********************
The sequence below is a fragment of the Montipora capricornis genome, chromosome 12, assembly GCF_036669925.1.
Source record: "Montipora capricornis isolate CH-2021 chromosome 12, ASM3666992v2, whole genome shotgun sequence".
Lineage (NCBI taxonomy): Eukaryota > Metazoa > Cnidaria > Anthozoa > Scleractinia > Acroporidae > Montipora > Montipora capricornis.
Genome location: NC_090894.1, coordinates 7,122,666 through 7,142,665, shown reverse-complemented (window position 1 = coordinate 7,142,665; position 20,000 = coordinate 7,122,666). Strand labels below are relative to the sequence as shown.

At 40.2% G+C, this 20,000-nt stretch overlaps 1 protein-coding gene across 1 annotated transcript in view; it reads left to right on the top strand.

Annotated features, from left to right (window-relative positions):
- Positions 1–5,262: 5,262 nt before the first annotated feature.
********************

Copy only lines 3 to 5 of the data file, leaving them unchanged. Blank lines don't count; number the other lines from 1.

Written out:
Lineage (NCBI taxonomy): Eukaryota > Metazoa > Cnidaria > Anthozoa > Scleractinia > Acroporidae > Montipora > Montipora capricornis.
Genome location: NC_090894.1, coordinates 7,122,666 through 7,142,665, shown reverse-complemented (window position 1 = coordinate 7,142,665; position 20,000 = coordinate 7,122,666). Strand labels below are relative to the sequence as shown.

At 40.2% G+C, this 20,000-nt stretch overlaps 1 protein-coding gene across 1 annotated transcript in view; it reads left to right on the top strand.